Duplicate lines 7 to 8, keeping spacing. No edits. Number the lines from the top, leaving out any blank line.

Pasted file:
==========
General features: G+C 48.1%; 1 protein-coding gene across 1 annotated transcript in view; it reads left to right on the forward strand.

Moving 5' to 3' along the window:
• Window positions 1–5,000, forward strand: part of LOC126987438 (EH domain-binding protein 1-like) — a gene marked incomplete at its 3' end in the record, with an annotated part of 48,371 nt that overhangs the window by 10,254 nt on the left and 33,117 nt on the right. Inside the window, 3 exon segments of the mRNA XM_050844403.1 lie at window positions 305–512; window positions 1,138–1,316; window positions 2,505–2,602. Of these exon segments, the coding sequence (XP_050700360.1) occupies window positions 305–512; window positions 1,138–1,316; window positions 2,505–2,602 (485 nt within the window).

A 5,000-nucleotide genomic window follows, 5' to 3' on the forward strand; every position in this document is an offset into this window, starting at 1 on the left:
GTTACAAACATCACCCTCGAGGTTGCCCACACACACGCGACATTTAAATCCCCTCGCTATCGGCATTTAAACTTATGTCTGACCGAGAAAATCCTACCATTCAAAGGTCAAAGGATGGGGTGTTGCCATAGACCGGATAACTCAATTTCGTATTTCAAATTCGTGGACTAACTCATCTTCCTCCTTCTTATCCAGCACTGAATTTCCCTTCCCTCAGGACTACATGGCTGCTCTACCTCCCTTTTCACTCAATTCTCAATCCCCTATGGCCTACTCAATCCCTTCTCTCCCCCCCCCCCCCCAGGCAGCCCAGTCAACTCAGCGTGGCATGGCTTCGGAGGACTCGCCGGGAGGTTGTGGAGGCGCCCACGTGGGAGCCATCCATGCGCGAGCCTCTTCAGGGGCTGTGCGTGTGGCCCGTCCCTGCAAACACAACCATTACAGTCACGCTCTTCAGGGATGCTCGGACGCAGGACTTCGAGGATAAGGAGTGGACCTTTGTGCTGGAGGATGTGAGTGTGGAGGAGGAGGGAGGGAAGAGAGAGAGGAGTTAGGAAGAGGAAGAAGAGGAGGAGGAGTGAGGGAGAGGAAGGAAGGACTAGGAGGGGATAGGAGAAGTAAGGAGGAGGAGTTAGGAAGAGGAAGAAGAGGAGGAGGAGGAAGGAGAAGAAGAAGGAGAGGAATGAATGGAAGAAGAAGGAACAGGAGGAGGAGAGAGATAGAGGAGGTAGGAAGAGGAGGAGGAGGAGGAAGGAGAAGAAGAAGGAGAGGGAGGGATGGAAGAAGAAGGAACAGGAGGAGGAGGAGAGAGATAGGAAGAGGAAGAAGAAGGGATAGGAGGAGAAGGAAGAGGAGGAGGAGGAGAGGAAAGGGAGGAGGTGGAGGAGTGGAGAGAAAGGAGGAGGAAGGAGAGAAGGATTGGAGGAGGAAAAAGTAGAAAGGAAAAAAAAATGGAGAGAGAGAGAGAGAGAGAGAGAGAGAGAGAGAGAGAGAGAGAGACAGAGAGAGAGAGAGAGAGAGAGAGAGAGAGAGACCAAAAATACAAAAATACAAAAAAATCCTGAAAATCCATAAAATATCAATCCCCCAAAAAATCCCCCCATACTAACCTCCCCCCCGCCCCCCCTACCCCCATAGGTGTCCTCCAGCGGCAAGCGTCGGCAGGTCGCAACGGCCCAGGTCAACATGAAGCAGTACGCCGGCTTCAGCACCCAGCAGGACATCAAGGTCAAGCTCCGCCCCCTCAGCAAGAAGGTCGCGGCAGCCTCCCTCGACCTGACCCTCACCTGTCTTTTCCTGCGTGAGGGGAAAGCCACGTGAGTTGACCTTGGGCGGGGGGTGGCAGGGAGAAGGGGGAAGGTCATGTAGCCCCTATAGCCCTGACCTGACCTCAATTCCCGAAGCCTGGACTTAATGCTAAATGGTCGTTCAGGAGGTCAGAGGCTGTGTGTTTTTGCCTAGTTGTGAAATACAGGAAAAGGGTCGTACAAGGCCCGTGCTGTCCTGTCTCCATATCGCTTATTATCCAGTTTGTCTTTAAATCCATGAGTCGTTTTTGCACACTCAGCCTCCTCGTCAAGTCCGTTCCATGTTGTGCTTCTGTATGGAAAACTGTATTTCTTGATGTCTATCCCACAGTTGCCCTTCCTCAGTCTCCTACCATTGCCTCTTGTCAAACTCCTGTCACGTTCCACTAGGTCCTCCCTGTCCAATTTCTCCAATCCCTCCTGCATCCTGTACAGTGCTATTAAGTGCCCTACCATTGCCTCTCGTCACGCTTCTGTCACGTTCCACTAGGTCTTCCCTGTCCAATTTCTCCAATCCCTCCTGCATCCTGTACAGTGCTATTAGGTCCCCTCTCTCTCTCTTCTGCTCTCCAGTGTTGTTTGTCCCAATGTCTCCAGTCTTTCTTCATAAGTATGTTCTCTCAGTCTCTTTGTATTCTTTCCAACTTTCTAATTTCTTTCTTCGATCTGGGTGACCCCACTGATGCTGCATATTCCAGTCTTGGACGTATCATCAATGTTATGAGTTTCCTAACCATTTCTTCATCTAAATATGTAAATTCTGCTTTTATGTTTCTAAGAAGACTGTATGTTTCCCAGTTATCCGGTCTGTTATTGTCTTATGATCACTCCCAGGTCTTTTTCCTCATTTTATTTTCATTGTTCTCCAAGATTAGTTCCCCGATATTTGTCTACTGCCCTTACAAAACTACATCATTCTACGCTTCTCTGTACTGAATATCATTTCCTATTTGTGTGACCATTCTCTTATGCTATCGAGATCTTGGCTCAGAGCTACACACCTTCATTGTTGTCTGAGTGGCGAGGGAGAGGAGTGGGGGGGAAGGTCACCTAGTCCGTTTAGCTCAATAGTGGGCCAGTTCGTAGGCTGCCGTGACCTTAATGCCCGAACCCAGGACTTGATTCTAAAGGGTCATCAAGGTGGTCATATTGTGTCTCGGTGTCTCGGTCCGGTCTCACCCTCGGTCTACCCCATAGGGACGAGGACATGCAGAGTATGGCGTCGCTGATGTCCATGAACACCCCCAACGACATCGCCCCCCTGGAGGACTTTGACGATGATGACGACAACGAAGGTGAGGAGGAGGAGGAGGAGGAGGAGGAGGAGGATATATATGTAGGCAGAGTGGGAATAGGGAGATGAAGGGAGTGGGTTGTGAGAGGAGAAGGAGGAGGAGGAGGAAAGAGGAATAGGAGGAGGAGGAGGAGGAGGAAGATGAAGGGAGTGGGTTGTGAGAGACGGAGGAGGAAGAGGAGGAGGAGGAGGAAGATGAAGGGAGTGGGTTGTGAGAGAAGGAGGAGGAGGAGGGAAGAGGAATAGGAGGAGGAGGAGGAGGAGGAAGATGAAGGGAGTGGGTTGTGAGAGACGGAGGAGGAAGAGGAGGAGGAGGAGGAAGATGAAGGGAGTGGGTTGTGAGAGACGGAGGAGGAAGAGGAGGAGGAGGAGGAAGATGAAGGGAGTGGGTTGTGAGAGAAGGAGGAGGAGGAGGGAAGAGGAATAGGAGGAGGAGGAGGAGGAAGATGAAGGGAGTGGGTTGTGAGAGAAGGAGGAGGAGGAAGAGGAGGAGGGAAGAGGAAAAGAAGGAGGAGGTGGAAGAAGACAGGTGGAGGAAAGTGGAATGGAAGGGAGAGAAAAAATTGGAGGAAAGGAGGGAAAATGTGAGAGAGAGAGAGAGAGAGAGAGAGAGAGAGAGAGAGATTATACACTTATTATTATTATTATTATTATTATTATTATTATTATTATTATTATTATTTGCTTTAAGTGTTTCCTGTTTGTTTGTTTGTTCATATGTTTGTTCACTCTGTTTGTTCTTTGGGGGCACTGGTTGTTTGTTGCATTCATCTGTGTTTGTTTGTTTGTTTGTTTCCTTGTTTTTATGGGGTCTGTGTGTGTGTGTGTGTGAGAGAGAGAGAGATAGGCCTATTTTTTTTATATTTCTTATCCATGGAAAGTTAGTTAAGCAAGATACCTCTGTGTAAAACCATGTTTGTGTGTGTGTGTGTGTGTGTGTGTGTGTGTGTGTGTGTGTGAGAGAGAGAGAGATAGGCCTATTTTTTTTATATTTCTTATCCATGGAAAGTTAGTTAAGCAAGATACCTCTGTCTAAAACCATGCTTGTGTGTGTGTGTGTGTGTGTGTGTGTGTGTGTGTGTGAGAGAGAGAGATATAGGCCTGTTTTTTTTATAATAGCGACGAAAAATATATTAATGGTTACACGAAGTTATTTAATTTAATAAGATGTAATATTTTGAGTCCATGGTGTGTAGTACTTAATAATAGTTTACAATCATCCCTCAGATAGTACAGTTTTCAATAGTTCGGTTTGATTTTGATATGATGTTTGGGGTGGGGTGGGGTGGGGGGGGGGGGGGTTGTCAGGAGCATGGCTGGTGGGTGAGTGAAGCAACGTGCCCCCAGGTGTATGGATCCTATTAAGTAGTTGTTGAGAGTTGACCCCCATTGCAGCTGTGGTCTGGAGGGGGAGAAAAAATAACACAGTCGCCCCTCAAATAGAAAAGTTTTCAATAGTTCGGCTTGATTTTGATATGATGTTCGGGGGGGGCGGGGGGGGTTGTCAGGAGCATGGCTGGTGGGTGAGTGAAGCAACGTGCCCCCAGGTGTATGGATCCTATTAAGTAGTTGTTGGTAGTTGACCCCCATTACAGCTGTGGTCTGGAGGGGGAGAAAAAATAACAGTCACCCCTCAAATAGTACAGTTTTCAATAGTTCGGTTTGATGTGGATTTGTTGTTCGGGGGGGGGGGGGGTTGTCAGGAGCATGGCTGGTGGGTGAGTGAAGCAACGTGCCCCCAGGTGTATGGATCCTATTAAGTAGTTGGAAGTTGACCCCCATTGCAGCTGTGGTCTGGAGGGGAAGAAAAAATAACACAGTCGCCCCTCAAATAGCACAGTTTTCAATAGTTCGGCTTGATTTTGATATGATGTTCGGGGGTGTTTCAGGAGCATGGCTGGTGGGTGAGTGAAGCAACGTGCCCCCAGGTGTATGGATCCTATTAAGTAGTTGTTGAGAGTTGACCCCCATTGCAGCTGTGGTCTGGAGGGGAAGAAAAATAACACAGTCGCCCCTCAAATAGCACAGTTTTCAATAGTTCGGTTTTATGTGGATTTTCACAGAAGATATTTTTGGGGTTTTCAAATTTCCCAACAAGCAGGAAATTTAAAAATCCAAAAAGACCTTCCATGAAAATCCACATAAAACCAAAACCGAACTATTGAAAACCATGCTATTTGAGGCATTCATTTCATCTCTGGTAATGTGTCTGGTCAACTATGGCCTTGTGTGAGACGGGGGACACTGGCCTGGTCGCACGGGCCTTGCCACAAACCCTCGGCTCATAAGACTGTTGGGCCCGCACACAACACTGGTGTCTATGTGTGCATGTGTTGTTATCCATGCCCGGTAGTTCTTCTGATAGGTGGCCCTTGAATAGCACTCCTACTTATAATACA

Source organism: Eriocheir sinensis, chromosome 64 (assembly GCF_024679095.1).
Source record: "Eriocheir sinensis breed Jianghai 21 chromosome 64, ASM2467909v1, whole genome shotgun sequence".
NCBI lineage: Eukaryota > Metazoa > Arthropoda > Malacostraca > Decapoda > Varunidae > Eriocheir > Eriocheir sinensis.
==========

Source record: "Eriocheir sinensis breed Jianghai 21 chromosome 64, ASM2467909v1, whole genome shotgun sequence".
NCBI lineage: Eukaryota > Metazoa > Arthropoda > Malacostraca > Decapoda > Varunidae > Eriocheir > Eriocheir sinensis.